Dave
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07-21-2015, 04:58 PM
Post: #15
RE: Soldering Station/Iron recommendation....
I have no complains in 3 years since I got this one:

http://www.ebay.com/itm/New-ATTEN-AT8586...3f49f402b6

My website: erwin.ried.cl
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07-21-2015, 05:12 PM (This post was last modified: 07-21-2015 05:21 PM by Dave Frederickson.)
Post: #16
RE: Soldering Station/Iron recommendation....
(07-21-2015 04:58 PM)eried Wrote:  I have no complains in 3 years since I got this one:

http://www.ebay.com/itm/New-ATTEN-AT8586...3f49f402b6

That's pretty nice, Erwin. It looks like it'll work for heat shrink tubing and lifting labels, too.

$150 on Amazon in the U.S.

Frying pans have also been used for reflowing surface mount parts, but that's a little out of my comfort zone, although I suggest a good non-stick surface. Smile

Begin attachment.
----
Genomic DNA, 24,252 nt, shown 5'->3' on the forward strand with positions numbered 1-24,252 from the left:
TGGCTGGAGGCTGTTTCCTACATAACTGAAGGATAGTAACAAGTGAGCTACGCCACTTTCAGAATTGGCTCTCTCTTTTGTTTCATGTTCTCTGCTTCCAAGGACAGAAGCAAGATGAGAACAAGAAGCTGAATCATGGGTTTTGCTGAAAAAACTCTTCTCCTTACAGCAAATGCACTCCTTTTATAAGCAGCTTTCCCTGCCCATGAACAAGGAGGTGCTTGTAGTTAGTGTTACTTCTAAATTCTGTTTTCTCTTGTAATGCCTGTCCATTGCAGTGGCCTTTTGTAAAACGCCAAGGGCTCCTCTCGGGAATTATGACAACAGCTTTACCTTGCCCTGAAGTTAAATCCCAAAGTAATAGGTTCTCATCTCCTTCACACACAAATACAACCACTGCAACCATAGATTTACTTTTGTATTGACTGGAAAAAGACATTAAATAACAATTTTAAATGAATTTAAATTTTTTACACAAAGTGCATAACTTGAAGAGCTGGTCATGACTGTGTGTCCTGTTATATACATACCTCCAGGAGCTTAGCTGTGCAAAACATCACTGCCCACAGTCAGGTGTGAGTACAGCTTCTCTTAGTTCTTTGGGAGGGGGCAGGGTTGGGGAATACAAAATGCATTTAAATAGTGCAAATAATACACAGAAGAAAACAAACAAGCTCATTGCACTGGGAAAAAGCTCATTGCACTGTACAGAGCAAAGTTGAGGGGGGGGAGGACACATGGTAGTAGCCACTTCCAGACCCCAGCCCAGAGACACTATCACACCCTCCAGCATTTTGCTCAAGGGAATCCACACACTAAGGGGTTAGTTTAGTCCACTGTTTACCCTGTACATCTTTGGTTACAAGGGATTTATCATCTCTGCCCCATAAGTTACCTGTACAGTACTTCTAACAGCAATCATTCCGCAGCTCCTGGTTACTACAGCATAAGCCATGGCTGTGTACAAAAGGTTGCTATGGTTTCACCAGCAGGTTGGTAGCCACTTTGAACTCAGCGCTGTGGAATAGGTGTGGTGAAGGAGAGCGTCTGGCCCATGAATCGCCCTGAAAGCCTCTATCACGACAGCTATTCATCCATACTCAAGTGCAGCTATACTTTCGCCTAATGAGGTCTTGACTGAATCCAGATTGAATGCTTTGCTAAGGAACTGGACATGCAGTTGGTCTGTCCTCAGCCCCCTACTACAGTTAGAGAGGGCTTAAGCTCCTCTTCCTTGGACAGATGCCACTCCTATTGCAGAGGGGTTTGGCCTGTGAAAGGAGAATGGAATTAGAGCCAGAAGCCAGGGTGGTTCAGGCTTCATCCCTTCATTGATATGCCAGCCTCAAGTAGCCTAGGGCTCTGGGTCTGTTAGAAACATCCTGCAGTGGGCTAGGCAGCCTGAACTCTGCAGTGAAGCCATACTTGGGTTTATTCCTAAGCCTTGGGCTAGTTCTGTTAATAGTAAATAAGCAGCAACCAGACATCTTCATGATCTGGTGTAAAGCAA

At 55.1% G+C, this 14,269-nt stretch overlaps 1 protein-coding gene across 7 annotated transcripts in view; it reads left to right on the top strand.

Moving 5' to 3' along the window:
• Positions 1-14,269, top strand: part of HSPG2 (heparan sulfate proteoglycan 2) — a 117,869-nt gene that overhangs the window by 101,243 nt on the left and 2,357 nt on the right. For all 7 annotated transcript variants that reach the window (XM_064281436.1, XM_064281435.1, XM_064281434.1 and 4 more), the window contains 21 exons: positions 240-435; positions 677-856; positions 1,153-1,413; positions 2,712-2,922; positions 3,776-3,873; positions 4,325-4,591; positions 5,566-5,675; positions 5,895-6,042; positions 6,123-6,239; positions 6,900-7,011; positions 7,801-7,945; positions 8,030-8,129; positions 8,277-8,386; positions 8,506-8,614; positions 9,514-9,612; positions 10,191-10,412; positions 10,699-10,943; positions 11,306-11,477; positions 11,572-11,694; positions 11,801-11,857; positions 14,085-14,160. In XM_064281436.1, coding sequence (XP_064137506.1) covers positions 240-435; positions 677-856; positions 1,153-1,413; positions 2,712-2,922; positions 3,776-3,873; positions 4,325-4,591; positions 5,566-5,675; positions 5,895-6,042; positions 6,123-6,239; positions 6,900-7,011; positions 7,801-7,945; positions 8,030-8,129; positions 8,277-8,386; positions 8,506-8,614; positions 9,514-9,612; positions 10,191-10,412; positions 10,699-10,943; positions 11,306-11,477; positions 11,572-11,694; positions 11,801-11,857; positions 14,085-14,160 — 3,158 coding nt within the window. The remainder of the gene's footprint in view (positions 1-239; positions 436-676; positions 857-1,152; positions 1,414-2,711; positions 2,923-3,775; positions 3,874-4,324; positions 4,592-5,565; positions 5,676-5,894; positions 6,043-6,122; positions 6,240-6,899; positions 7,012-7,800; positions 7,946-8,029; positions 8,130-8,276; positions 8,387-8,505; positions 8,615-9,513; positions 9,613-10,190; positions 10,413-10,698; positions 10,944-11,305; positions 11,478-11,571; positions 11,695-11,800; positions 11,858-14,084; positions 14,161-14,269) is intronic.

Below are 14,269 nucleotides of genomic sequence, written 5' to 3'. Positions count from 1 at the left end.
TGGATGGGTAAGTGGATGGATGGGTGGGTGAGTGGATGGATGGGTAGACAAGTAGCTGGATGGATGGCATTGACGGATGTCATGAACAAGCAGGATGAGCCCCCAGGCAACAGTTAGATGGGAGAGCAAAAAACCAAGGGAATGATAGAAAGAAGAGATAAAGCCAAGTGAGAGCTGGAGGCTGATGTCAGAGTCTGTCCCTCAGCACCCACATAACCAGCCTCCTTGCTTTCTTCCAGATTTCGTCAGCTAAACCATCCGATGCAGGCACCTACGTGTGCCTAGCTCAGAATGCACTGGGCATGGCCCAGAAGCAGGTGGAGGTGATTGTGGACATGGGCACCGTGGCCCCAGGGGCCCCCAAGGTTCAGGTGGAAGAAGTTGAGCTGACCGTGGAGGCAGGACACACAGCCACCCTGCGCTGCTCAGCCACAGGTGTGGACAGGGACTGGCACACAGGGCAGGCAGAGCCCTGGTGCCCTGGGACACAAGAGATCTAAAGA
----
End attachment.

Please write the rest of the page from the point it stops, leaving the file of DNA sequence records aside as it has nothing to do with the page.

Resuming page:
Dave
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07-22-2015, 02:37 PM
Post: #17
RE: Soldering Station/Iron recommendation....
(07-21-2015 05:12 PM)Dave Frederickson Wrote:  
(07-21-2015 04:58 PM)eried Wrote:  I have no complains in 3 years since I got this one:

http://www.ebay.com/itm/New-ATTEN-AT8586...3f49f402b6

That's pretty nice, Erwin. It looks like it'll work for heat shrink tubing and lifting labels, too.

$150 on Amazon in the U.S.

Frying pans have also been used for reflowing surface mount parts, but that's a little out of my comfort zone, although I suggest a good non-stick surface. Smile

Dave

I normally use the rework part to remove/replace smd parts, it comes with a little adaptor to output a thin flow of air so it is not that hard to use with some tweezers. It just needs a little practice with levels of heat. To be a cheap-brand chinese product it feels quite reliable.

My website: erwin.ried.cl